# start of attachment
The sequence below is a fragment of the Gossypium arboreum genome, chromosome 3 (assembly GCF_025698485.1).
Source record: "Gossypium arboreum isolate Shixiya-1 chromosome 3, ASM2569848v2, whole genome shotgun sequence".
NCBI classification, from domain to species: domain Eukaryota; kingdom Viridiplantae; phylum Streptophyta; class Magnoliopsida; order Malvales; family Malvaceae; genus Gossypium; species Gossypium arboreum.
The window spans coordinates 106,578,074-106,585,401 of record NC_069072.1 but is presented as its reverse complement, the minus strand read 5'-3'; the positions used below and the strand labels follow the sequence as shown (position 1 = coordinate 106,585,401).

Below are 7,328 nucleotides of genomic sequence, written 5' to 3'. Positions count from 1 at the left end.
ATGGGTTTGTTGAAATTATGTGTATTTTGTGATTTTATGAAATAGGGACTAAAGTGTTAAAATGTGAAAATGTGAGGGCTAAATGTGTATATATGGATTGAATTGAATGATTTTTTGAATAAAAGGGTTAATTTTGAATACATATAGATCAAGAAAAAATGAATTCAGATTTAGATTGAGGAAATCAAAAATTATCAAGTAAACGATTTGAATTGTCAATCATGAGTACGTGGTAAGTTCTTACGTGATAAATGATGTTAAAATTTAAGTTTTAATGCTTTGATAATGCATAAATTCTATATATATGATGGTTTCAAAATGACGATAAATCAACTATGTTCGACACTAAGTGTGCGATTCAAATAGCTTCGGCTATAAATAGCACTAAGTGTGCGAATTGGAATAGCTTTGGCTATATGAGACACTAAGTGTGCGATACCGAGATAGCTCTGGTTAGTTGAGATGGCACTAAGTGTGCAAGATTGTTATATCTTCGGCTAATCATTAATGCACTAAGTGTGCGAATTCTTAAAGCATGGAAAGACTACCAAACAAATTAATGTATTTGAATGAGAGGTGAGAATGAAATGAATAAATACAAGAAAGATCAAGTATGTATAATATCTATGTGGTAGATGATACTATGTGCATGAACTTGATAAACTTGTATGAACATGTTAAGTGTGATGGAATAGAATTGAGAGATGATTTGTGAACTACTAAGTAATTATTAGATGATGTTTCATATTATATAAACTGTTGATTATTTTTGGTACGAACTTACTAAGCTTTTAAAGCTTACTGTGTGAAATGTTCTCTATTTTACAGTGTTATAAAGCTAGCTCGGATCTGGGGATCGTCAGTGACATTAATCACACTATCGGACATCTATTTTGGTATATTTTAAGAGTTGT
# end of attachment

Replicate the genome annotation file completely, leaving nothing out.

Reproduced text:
The sequence below is a fragment of the Gossypium arboreum genome, chromosome 3 (assembly GCF_025698485.1).
Source record: "Gossypium arboreum isolate Shixiya-1 chromosome 3, ASM2569848v2, whole genome shotgun sequence".
NCBI classification, from domain to species: domain Eukaryota; kingdom Viridiplantae; phylum Streptophyta; class Magnoliopsida; order Malvales; family Malvaceae; genus Gossypium; species Gossypium arboreum.
The window spans coordinates 106,578,074-106,585,401 of record NC_069072.1 but is presented as its reverse complement, the minus strand read 5'-3'; the positions used below and the strand labels follow the sequence as shown (position 1 = coordinate 106,585,401).

Below are 7,328 nucleotides of genomic sequence, written 5' to 3'. Positions count from 1 at the left end.
ATGGGTTTGTTGAAATTATGTGTATTTTGTGATTTTATGAAATAGGGACTAAAGTGTTAAAATGTGAAAATGTGAGGGCTAAATGTGTATATATGGATTGAATTGAATGATTTTTTGAATAAAAGGGTTAATTTTGAATACATATAGATCAAGAAAAAATGAATTCAGATTTAGATTGAGGAAATCAAAAATTATCAAGTAAACGATTTGAATTGTCAATCATGAGTACGTGGTAAGTTCTTACGTGATAAATGATGTTAAAATTTAAGTTTTAATGCTTTGATAATGCATAAATTCTATATATATGATGGTTTCAAAATGACGATAAATCAACTATGTTCGACACTAAGTGTGCGATTCAAATAGCTTCGGCTATAAATAGCACTAAGTGTGCGAATTGGAATAGCTTTGGCTATATGAGACACTAAGTGTGCGATACCGAGATAGCTCTGGTTAGTTGAGATGGCACTAAGTGTGCAAGATTGTTATATCTTCGGCTAATCATTAATGCACTAAGTGTGCGAATTCTTAAAGCATGGAAAGACTACCAAACAAATTAATGTATTTGAATGAGAGGTGAGAATGAAATGAATAAATACAAGAAAGATCAAGTATGTATAATATCTATGTGGTAGATGATACTATGTGCATGAACTTGATAAACTTGTATGAACATGTTAAGTGTGATGGAATAGAATTGAGAGATGATTTGTGAACTACTAAGTAATTATTAGATGATGTTTCATATTATATAAACTGTTGATTATTTTTGGTACGAACTTACTAAGCTTTTAAAGCTTACTGTGTGAAATGTTCTCTATTTTACAGTGTTATAAAGCTAGCTCGGATCTGGGGATCGTCAGTGACATTAATCACACTATCGGACATCTATTTTGGTATATTTTAAGAGTTGT